From the author of the beloved #1 national bestseller Crow Lake comes an exceptional new novel of jealously, rivalry and the dangerous power of obsession.
Two brothers, Arthur and Jake Dunn, are the sons of a farmer in the mid-1930s, when life is tough and another world war is looming. Arthur is reticent, solid, dutiful and set to inherit the farm and his father’s character; Jake is younger, attractive, mercurial and dangerous to know – the family misfit. When a beautiful young woman comes into the community, the fragile balance of sibling rivalry tips over the edge.
Then there is Ian, the family’s next generation, and far too sure he knows the difference between right and wrong. By now it is the fifties, and the world has changed – a little, but not enough.
These two generations in the small town of Struan, Ontario, are tragically interlocked, linked by fate and community but separated by a war which devours its young men – its unimaginable horror reaching right into the heart of this remote corner of an empire. With her astonishing ability to turn the ratchet of tension slowly and delicately, Lawson builds their story to a shocking climax. Taut with apprehension, surprising us with moments of tenderness and humour, The Other Side of the Bridge is a compelling, humane and vividly evoked novel with an irresistible emotional undertow.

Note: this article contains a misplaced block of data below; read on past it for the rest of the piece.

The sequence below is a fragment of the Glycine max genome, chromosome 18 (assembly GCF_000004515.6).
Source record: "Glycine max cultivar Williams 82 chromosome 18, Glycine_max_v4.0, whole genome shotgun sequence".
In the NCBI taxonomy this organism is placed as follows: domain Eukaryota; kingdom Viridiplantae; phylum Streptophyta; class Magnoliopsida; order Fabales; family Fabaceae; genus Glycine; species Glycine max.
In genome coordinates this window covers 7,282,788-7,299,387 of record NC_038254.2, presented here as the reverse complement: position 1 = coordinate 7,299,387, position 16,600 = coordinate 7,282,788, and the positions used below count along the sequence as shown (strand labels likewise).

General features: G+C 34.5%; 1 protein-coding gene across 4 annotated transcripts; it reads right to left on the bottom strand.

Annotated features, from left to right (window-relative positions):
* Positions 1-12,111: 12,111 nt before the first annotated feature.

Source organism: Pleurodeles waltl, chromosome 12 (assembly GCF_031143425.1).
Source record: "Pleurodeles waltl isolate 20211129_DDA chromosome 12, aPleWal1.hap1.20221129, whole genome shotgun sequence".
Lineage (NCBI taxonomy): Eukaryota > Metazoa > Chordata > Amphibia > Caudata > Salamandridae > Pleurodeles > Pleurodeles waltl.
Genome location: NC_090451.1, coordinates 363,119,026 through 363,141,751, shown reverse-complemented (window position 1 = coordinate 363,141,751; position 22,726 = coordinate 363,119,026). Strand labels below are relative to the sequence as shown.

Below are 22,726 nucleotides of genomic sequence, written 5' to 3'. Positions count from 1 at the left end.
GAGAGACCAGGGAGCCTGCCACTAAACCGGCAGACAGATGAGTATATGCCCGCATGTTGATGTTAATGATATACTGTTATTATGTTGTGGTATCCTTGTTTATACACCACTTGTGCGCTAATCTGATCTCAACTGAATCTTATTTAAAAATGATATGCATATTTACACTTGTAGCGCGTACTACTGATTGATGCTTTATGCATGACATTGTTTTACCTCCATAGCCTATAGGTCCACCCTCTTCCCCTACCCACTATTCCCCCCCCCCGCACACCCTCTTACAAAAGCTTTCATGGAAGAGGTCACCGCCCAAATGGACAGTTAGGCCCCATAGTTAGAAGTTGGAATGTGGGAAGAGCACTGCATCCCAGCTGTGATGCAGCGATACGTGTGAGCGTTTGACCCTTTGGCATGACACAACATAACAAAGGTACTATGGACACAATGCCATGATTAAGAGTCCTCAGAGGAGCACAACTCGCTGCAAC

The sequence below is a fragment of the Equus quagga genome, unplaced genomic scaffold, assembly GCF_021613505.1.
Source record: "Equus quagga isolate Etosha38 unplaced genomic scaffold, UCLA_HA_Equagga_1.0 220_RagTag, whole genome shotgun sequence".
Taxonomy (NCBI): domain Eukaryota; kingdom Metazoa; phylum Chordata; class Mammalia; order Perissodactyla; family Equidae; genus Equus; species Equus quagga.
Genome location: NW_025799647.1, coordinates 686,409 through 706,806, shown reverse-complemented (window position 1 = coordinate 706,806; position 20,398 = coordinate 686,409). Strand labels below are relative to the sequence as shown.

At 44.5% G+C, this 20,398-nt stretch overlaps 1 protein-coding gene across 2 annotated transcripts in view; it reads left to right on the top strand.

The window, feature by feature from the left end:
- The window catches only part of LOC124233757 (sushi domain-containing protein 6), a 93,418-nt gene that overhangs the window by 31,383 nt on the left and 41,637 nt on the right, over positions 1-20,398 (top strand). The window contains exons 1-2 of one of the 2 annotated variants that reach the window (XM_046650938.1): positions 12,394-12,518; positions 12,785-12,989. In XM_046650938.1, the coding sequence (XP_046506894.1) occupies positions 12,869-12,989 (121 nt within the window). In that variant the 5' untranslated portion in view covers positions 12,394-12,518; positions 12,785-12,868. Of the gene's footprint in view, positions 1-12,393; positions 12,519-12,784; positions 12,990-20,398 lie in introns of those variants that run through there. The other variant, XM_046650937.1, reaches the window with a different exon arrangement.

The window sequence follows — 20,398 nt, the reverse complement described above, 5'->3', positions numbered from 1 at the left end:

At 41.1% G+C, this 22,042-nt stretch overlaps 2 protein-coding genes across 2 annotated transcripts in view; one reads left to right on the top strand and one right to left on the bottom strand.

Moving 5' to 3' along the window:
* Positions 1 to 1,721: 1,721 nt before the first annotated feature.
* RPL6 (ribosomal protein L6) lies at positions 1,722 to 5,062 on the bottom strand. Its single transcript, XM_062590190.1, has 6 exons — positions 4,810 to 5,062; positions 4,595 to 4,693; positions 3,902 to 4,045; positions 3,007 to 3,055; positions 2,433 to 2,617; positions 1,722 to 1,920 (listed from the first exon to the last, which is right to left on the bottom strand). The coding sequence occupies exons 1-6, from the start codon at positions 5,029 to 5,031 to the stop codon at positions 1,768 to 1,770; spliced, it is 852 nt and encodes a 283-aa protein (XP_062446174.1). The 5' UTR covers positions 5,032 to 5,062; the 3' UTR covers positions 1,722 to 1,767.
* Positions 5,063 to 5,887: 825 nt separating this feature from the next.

Arthur found himself staring down at the knife embedded in his foot. There was a surreal split second before the blood started to well up and then up it came, dark and thick as syrup.
Arthur looked at Jake and saw that he was staring at the knife. His expression was one of surprise, and this was something that Arthur wondered about later too. Was Jake surprised because he had never considered the possibility that he might be a less than perfect shot? Did he have that much confidence in himself, that little self-doubt?
Or was he merely surprised at how easy it was to give in to an impulse, and carry through the thought which lay in your mind? Simply to do whatever you wanted to do, and damn the consequences.
–from The Other Side of the Bridge
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